Asiatic Lily, Purple Eye

Quick Overview


FULL SUN The Asiatic Lilies are the most popular lilies cultivated today. The species produces the shortest plants of any group. Unlike the other lily species, the Asiatics produce a closely clustered group of blossoms at the top of the blossom stem. The impression is of a grand bouquet on a single stem. That is why the Asiatics are so popular as cut flowers. Purple Eye, like Easy Dance, is one of the rare bi-colors which produce blossoms that are jet black in the center and lighter colored near the ends of the petals. Purple Eye has a deep blackish purple center that fades gently to a stunning reddish purple on each petal. This organization of petal color variation is unusual for lilies, because most bi-color lilies have light colored centers and dark colored ends of petals. One of the most famous was Netty’s Pride, a black centered, white tipped bi-color. Purple Eye is most likely related to Netty’s Pride. The plants are 32-40 inches tall and hardy from Hardiness Zones 3-9.

Height: 32-40 in.
Bloom Time: Mid-Summer
Hardiness Zone: 3-9

Type Spacing Planting Depth Days to Germination Maturity
Asiatic 6-8 in. 8-10 in. 21-35 60-75

Asiatic Lily, Purple Eye

In the horticulture world of today there are 7 major lily divisions: Asiatic, Martagon, Candidum, American Hybrids (Turk’s Cap), Longiflorum, Trumpet Hybrids and Oriental Hybrids. Asiatic Lilies are the most popular lilies grown today, and since the mid-20th century, more development work has been done on this group of lilies than all the rest. Most of the Asiatics available today have in their lineage the DNA of one of the greatest species lilies of all time, L. regale. L. regale was discovered in 1903 by Ernest “Chinese” Wilson, the Englishman who became the Director of The Arnold Arboretum, one of America’s most prestigious horticultural assets.

In her marvelous book, BULB, Anna Pavord relates the story of the Wilson’s discovery as described by Wilson himself. Wilson came across the lily, by accident, in a remote, inaccessible area of western China known as the Min Valley. He wrote,

“There in narrow, semi-arid valleys down which thunder torrents, and encompassed by mountains composed of mudshales and granites, whose peaks are clothed with snow eternal, the Regal Lily has its home. In summer the heat is terrific, in winter the cold is intense, and at all seasons these valleys are subject to sudden and violent windstorms against which neither man nor beast can make headway. There, in June, by the wayside, in rock crevices by the torrents edge, and high up on the mountainside and precipice, this lily in full bloom greets the weary wayfarer. Not in twos or threes, but in hundreds, in thousands, aye, in tens of thousands.”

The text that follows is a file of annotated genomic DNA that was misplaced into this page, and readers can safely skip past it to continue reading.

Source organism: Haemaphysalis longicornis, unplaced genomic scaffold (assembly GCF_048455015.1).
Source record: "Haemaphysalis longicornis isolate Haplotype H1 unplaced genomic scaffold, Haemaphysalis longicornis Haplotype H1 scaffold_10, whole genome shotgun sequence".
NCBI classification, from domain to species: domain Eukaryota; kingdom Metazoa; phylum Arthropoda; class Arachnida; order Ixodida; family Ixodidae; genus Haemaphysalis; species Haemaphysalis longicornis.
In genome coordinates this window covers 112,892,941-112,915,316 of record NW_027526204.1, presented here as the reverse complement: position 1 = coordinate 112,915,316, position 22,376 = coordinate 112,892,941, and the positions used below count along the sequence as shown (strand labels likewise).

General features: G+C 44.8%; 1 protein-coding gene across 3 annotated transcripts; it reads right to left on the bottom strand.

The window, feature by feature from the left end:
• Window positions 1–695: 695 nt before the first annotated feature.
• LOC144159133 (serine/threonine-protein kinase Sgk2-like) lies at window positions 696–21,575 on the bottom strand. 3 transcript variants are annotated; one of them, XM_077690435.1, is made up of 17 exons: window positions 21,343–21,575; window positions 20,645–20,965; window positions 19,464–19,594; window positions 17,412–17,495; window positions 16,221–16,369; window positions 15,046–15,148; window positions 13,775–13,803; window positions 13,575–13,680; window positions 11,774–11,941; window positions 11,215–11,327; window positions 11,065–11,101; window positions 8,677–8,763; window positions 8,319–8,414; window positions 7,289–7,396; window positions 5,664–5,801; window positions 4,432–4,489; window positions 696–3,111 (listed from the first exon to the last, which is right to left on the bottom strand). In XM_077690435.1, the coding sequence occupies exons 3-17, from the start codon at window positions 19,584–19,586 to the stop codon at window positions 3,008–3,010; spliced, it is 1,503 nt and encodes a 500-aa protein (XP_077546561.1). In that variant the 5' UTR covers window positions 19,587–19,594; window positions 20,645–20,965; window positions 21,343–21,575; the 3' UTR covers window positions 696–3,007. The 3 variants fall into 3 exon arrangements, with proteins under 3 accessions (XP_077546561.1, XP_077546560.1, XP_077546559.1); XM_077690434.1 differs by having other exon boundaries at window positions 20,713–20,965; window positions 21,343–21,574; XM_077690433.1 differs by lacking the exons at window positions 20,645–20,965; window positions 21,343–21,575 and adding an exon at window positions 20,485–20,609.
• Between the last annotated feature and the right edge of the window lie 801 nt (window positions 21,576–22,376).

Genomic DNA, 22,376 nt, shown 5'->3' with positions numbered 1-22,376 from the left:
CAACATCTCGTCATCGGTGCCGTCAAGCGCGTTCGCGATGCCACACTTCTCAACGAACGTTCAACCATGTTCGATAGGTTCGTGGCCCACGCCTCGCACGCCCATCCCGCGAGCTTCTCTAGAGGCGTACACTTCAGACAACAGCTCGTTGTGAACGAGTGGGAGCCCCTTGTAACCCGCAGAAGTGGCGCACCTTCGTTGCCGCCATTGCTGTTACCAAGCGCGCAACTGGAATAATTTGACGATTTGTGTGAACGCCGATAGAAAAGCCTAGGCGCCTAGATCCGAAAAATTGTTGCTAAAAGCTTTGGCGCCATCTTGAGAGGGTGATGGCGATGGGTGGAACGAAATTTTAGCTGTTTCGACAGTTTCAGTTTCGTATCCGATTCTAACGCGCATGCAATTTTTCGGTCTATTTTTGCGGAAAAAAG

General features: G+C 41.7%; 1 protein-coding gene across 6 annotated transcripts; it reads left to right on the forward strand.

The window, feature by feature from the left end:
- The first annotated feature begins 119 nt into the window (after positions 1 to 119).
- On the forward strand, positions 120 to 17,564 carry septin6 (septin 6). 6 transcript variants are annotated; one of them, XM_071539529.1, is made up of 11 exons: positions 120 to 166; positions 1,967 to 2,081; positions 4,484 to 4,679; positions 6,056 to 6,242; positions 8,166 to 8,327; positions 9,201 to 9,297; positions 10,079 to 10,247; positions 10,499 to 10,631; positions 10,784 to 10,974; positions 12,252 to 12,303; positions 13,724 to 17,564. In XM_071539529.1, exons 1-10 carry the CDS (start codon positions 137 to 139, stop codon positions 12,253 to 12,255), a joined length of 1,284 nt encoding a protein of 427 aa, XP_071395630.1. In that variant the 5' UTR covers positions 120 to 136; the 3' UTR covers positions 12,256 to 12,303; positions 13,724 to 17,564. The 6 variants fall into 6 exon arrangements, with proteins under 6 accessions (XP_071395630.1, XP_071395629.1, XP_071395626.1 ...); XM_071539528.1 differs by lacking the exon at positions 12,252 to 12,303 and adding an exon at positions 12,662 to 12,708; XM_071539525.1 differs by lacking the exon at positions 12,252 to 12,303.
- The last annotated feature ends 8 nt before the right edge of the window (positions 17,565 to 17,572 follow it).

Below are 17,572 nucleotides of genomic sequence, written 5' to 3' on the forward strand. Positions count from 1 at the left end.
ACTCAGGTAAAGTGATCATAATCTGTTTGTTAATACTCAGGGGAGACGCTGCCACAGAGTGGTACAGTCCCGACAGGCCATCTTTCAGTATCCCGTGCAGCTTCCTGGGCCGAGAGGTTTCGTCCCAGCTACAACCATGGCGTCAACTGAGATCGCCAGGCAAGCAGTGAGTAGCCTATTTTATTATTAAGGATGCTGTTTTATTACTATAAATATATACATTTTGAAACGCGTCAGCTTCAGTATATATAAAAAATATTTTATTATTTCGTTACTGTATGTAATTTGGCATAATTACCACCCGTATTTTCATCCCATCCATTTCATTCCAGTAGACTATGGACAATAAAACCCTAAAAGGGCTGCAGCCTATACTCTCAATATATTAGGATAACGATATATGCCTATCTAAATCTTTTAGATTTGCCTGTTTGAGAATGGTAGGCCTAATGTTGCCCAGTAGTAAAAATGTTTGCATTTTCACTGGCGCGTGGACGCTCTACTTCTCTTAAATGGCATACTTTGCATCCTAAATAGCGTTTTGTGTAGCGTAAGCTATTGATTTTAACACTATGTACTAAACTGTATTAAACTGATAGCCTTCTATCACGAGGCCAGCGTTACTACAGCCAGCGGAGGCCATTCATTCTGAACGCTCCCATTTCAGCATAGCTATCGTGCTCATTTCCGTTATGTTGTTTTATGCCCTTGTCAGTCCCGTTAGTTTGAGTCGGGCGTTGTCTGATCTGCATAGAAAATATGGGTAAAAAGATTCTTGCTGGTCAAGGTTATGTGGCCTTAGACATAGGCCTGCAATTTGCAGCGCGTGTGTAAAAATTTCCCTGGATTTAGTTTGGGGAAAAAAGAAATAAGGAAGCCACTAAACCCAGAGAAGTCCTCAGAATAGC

Wilson, on this specific collecting trip gathered thousands of lily bulbs. Three thousand bulbs made it back to England and were cultivated. L. regale was introduced and made available to the British public in 1905. Its instant popularity has not diminished since.

Asiatic Lilies are so beloved because they tend to be shorter than either the Oriental Trumpets or the Orientals. Rarely are they taller than 30 inches. They are vigorous and love containers as well as the open garden. Some are fragrant; some are not. Their blossoms come in the widest range of colors and shapes of any lily species. They epitomize every quality that we gardeners seek in a flower.

Planting Lilies in Containers

Lilies LOVE being grown in containers, but the containers must be deep – at least 10-12 inches. Use the soil mix described in detail in our Harvesting History YouTube video. Do not use prepared soil mixes.

The Best Soil Mix for Containers

Briefly the soil mix is 60% topsoil, 20% peat moss and 20% compost or dehydrated cow manure. You can plant according to the following chart:

Type 10-12 inch 14 inch 18 inch
Asiatics 3 Bulbs 5 Bulbs 10 Bulbs
Orientals 2-3 Bulbs 3-5 Bulbs 6-8 Bulbs
Oriental Trumpets Tigrinums 2 Bulbs 3 Bulbs 4 Bulbs

Plant the bulbs 8 inches deep. Dust the hole with ¼ cup bone meal per bulb. Cover the bulbs with 8 inches of soil. Water heavily, but do not allow the pots to stand in water. Once the lilies have emerged from the soil, fertilize every two weeks with blossom booster fertilizer.

In the fall, when the top growth has died completely back, remove the dead growth and dust the surface of the soil with bone meal. Mulch with 2 inches of compost, if possible, or a mix of peat moss and dehydrated cow manure-5 parts peat moss to 1 part manure.

Make sure you water your lilies throughout the summer. Do not allow the pots to dry out.

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